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The Maroon ESTABLISHED 1923 VOL. 74 NO. 24 Loyola University New Orleans FRIDAY, MAY 3, 1996 Freshman pleads guilty to break-in By NEAL FALGOUST News Editor When Jaime Antonio Vega, general studies freshman, stepped before Judge Morris Reed on April 22, he faced charges of unauthorized entry of an inhabited dwelling. To those charges he pled guilty. The hearing came nearly eight months after Vega was charged with the burglary of a home in the private subdivision of Audubon Place, located just one block from the Loyola campus. Those charges were later reduced to unauthorized entry, because there was no evidence that showed Vega had actually stolen anything. After he was arrested, Vega said he did not remember any of the specific events that led up to his breaking into the house at 28 Audubon Place. "I was drunk, I got lost, I ended up in somebody's house. I don't remember anything," he said in an October interview with The Maroon. Vega had originally agreed to an interview with The Maroon this week, but later declined, saying that he wanted to "get on with life." After Vega's arrest, he was released on a $1,000 bond posted by his father, Roberto Vega. For eight months, Vega periodically reported to the court with his lawyers, Ramona Almonte, Mark MacNamara and Darryl Derbigny of the Loyola Law Clinic, for regular status reports. On April 9, Judge Reed ordered Vega to submit to a drug test He tested positive for marijuana, and Reed ordered Vega's bond to be raised from $ 1,000 to $50,000. After an unsuccessful motion for bond reduction, Vega was put in jail until April 22, when he pled guilty to the unauthorized entry charges. He was handed a one-year suspended sentence, a $500 fine, 24 months of probation and 100 hours of community service at Loyola. Vincent Knipfing, vice president of Student Affairs, refused an interview because, according to his secretary, he is unaware of the case. Derbigny said he could not discuss specific matters concerning the case because of attorney-client privileges. He did say, however, that the sentence Vega received is typical for a person who has had no prior record of wrongdoing. "The law itself provides for a fine of up to $1,000 or imprisonment for six years," Derbigny said. "But people who have no prior record are routinely given the benefit of the doubt." NINE MONTHS By STEPHEN STUARI Managing Editor □ A look back on a year of controversy and transition There are many houses built a few years after the turn of the century in New Orleans that still endure the wind and the humidity of the city. Some sit and deteriorate — their paint chips away, their siding crumbles, their foundations sink. Other houses have been preserved and even improved by various owners who value them and call them "home." Loyola University is one such home, a steadfast domicile at the corner of Calhoun Street and St. Charles Avenue since 1912. Its caretakers, the Jesuit presidents, have kept up the university through wars, economic depression and social unrest in the 19605. The Jesuits have made many additions to the house, like Monroe Hall and the Danna Center, enhancing its appearance and expanding Loyola's offerings to its residents — the thousands of students, faculty and staff who have gone in and out of its doors. But the house's foundation, which the university has stood upon, is the Jesuit system of education, a liberal arts plan which fosters the development of the whole person, a quest for truth and wisdom and a belief in ethics and social responsibility. This academic year opened with the arrival of the Rev. Bernard Knoth, S.J., as university president, and his inaugural challenge to "rediscover" Loyola with him in the spirit of the university's Jesuit founders. This year has also seen the university attempt to sharpen its external appearance, as with its new logo, as well as keep its image from becoming sullied, especially in the controversy surrounding university donor Freeport-McMoßan. Since the university accepted a $600,000 donation from Freeport-McMoßan for an environmental communications chair a few years ago, some people on campus have questioned this decision. They felt FILE PHOTO Protesters gather outside Moffett's home to protest Freeport's environmental record. FILE PHOTO Knoth delivers an address at his inauguration in October. Citadel more than student anticipated By JENNIFER LEVASSEUR News Editor Alex Brown stood in the beating August sun struggling to hold a 50-pound laundry bag above the ground. Stoic Citadel upperclassmen and television news crews watched, waited. The upperclassmen waited for a "nobby," a freshman cadet, to allow his bag to touch the ground, which would give them a reason "to »ack" (scream at) the cadets. The news crews focused on Shannon Faulkner, the first female to be admitted to the school. When Faulkner left the school after a few days, the crews followed her, pressing microphones in her face and flashing cameras at what some called her defeat. When Brown, now a psychology freshman at Loyola, left the school after five days, no such publicity followed. What did follow was a totally different college experience than what he had been exposed to in those days in South Carolina. Brown, a native of Gulf Breeze, Fla., is the second of four sons of a Citadel alumnus. Throughout his life he had been exposed to the school. His uncle also attended, and his father often took him to visit. "At first it was a non-volitional thing. My dad told me that I had to go there. Then after I went and looked at it with him, he decided that it would be best if I made the decision myself," Brown said. One of the main reasons he decided to attend the Citadel was the interest and concern displayed by the teachers. "The teachers are really interested in the students' well-being, and some of them don't even agree with all the military stuff that comes along with the school," he said. But Brown's first impression of the Citadel changed quickly upon his arrival for the start of class. The cadets put on a good show for the parents, he said. They made the school appear friendly, and the nobbies began to bond. Brown's father had prepared him, in a general sense, for what he could expect from the school. "He said, 'It's not going to be any worse than football practice. After your first year, you'll be fine."' While he had been told that the first year would be similar to boot camp, he See BROWN, Pg. 6 See YEAR, Pg. 3 Knoth Speaks Loyola's president looks back on his inaugural year. Pg.s Replay Loyola athletics meets 1995-96 with mixed results. Pg.7 I Turning the Page Magazine Street comes : pSwSW* t0 ''*'c as an eC(,noin'c tl(" MQBff spot I 2 Yg. 11 This is the last issue of the 1995-96 academic year We will resume publication next fall.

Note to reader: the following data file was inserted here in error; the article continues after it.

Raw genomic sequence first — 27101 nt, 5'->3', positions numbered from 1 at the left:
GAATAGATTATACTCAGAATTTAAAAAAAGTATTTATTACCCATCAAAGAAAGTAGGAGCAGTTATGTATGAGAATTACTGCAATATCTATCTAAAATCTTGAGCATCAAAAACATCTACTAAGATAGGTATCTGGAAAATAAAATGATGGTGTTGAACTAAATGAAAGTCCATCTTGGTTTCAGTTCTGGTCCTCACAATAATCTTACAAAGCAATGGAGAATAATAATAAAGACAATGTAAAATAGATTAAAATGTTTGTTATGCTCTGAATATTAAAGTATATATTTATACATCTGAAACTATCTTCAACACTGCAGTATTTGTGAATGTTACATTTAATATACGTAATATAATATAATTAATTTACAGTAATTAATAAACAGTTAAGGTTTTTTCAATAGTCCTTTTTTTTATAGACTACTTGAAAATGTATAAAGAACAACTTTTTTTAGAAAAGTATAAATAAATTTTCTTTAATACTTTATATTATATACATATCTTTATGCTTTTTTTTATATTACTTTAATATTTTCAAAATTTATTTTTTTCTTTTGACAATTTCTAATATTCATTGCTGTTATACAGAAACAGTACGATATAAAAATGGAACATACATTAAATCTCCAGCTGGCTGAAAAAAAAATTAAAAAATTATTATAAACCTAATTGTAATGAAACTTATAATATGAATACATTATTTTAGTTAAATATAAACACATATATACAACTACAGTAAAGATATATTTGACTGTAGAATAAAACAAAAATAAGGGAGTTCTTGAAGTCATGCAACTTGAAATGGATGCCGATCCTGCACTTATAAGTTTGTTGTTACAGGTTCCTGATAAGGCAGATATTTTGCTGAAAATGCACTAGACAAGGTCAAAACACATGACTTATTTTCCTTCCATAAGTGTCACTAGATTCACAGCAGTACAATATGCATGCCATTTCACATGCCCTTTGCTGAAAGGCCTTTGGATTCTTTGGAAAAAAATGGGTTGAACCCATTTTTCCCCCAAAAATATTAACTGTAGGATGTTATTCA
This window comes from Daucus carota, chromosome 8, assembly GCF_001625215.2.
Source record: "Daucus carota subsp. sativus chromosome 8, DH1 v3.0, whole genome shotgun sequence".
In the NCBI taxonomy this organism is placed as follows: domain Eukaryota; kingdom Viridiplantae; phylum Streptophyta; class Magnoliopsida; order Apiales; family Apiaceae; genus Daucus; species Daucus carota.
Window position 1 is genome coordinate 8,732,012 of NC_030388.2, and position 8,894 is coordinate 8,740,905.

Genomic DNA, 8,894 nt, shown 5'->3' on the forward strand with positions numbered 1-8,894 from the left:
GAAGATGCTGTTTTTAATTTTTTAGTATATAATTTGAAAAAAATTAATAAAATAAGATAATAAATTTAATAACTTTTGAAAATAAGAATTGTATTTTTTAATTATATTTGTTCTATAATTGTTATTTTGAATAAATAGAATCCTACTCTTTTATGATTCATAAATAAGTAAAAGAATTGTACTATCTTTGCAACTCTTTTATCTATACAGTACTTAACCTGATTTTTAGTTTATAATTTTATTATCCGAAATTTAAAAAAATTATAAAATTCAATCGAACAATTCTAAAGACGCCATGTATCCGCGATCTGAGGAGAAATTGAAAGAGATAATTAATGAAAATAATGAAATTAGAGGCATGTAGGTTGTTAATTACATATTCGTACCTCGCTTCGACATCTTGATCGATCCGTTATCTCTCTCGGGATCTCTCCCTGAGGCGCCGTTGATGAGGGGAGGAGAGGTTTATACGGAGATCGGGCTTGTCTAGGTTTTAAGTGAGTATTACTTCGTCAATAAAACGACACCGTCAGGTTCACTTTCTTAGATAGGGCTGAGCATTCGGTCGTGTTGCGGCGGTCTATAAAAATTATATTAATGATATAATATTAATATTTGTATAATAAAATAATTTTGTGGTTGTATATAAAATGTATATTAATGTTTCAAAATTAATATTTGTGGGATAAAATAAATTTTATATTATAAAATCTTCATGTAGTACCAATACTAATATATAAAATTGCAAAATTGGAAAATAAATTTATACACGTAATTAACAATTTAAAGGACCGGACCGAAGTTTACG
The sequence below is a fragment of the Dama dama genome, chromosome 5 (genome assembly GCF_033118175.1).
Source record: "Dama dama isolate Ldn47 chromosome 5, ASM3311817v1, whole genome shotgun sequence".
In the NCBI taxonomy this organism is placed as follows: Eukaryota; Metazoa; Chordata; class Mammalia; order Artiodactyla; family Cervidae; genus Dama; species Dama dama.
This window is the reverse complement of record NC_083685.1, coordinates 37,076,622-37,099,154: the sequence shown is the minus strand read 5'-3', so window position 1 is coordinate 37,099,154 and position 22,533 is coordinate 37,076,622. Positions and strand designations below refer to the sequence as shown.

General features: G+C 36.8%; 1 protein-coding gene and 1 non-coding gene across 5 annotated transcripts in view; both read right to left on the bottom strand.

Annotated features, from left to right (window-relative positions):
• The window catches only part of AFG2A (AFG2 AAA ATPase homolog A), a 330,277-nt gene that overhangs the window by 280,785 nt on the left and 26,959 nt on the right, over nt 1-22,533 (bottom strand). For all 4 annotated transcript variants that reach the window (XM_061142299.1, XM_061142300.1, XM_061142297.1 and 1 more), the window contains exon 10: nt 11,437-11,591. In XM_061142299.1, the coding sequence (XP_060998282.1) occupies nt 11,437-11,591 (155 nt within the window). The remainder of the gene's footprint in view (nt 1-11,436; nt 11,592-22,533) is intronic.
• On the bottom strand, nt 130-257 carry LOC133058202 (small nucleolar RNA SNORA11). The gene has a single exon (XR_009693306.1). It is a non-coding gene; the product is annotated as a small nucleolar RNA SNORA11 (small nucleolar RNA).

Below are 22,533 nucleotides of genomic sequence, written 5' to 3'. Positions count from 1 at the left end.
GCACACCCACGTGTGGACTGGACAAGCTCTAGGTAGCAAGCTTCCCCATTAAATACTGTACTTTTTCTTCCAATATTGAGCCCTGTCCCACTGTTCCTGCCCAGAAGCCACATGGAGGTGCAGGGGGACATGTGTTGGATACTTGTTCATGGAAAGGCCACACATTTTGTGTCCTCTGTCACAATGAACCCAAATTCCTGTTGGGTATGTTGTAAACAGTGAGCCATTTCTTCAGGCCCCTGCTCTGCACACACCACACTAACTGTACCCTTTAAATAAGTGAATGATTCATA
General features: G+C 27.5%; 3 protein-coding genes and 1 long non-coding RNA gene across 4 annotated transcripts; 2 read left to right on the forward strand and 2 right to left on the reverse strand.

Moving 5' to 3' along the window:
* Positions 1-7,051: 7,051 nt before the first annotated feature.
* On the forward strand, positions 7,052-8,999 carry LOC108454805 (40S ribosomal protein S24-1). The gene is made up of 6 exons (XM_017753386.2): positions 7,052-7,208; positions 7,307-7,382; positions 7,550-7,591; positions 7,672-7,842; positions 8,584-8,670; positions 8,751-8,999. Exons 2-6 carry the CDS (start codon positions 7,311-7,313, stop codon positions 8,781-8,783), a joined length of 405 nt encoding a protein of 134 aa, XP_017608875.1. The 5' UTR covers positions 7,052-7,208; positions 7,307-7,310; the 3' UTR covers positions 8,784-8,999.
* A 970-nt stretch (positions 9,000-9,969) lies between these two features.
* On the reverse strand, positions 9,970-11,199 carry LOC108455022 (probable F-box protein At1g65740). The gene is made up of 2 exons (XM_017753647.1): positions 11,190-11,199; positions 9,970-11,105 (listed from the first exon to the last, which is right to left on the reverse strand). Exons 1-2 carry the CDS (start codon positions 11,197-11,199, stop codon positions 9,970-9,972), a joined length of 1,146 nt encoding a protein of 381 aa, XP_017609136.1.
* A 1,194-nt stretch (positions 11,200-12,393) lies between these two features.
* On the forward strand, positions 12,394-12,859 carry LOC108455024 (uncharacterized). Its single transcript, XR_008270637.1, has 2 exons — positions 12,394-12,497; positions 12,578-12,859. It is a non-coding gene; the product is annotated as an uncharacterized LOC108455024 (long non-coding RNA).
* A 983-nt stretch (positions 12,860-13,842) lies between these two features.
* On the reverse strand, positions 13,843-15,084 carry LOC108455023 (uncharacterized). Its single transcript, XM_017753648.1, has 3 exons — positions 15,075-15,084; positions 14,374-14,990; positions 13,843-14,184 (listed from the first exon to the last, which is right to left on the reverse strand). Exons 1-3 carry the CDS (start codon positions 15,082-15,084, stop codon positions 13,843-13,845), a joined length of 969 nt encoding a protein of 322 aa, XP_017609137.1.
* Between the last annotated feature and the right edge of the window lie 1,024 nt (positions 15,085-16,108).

|Masthead||The Maroon Vol. 74 No. 24|
|Publisher||Loyola University (New Orleans, La.)|
|Coverage||United States; Louisiana; New Orleans;|
|Source||Loyola University New Orleans Special Collections & Archives (http://library.loyno.edu/research/speccoll/) New Orleans, LA|
|Subject||Loyola University (New Orleans, La.)|
|Rights||Digital rights are held by Loyola University New Orleans. Copyright is retained in accordance with U.S. copyright law.|
|Creator||Loyola University (New Orleans, La.)|
|Relation-Is Part Of||http://www.louisianadigitallibrary.org/cdm/search/collection/LOYOLA_UMN|